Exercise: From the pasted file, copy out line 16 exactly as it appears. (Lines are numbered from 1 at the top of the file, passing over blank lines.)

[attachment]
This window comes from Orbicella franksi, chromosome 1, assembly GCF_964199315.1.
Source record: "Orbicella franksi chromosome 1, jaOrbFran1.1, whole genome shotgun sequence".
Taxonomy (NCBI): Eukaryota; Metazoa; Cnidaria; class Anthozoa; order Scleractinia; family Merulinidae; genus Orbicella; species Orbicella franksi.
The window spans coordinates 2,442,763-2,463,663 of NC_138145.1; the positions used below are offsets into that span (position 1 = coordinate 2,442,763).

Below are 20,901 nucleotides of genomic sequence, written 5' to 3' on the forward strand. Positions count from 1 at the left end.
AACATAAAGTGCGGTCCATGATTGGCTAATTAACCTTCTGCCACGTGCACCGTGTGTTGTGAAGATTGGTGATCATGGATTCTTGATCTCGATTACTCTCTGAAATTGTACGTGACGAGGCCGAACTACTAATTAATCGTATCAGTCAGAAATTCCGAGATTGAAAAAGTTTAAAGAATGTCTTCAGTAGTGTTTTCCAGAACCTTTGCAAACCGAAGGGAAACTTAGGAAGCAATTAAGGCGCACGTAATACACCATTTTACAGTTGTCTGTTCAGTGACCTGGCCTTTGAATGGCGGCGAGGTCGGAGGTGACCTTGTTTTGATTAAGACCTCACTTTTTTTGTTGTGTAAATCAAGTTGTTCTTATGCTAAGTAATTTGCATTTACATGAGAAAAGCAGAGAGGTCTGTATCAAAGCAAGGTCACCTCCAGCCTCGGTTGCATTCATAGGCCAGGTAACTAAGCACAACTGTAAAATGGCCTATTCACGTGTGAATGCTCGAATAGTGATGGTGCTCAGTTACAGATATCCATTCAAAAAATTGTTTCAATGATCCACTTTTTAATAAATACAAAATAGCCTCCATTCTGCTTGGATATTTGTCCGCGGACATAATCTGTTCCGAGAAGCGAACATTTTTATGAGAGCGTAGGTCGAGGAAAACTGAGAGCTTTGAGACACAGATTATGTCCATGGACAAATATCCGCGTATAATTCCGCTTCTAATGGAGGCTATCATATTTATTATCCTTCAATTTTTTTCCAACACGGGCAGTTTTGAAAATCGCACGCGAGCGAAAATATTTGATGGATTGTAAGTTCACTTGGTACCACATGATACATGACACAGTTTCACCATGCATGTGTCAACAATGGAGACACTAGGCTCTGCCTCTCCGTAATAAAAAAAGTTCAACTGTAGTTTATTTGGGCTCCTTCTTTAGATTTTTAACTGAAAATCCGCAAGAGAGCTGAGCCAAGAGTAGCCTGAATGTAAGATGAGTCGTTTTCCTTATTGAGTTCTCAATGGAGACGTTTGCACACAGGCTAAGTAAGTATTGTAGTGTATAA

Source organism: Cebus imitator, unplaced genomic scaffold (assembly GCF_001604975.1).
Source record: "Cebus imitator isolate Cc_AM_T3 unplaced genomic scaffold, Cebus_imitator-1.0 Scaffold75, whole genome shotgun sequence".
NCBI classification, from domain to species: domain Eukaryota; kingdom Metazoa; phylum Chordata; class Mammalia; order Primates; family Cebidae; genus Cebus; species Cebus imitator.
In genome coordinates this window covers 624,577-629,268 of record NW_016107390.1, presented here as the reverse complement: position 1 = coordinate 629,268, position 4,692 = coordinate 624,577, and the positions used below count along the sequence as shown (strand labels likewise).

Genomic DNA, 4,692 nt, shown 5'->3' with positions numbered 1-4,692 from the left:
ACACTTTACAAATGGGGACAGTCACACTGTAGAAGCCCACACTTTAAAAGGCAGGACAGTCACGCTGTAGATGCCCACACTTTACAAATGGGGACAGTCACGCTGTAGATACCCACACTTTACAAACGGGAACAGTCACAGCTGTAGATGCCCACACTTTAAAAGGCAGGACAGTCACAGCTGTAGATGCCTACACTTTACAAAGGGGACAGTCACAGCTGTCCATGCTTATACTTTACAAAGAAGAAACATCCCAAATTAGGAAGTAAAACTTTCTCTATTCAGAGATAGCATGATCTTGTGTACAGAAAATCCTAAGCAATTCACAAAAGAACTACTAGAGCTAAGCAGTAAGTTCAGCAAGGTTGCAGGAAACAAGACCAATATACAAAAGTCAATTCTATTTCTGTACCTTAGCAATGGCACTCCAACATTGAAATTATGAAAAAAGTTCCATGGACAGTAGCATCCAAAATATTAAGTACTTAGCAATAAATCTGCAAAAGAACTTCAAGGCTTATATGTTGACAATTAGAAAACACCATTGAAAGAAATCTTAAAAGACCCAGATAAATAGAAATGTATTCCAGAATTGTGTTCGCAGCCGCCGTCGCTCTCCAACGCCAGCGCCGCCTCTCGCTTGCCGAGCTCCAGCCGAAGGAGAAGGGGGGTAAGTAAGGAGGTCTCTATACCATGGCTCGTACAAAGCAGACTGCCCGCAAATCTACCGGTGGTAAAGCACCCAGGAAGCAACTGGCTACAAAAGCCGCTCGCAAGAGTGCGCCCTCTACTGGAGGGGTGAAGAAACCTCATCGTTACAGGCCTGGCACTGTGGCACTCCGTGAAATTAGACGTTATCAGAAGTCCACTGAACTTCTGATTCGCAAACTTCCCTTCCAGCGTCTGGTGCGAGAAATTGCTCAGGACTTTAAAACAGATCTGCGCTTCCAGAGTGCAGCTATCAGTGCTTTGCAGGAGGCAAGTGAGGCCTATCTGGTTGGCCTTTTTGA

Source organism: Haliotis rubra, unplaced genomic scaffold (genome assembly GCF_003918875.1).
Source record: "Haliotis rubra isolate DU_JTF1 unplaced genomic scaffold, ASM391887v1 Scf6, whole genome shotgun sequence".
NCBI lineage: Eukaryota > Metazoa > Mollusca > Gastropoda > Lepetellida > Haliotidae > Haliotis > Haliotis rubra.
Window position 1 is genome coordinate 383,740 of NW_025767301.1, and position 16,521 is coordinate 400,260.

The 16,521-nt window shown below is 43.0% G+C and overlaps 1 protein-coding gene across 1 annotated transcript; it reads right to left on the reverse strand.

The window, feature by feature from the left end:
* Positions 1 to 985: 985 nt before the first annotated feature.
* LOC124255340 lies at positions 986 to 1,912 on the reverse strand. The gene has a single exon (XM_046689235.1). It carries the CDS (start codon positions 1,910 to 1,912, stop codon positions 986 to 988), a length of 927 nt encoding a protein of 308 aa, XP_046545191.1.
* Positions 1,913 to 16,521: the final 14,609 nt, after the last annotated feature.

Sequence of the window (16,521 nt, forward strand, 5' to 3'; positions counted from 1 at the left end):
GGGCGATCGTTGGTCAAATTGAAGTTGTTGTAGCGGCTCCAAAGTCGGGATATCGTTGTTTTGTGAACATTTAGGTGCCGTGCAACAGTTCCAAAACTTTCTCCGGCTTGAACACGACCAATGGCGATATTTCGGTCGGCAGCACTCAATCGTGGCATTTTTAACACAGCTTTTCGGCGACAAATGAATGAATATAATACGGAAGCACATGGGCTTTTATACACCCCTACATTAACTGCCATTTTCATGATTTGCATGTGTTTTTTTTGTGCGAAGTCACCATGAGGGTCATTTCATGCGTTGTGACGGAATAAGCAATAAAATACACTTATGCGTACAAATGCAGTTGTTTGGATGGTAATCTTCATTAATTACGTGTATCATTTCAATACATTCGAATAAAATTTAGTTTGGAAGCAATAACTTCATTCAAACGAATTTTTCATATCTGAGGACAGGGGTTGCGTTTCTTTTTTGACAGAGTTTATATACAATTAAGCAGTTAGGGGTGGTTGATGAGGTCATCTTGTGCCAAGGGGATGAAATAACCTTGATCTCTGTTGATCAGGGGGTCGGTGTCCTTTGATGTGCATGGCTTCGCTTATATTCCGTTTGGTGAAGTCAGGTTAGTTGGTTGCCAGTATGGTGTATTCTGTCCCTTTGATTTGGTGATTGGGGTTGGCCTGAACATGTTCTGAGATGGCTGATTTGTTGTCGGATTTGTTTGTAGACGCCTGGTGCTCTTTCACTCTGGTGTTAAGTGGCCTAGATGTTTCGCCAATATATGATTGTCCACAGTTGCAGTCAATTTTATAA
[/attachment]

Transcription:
Window position 1 is genome coordinate 383,740 of NW_025767301.1, and position 16,521 is coordinate 400,260.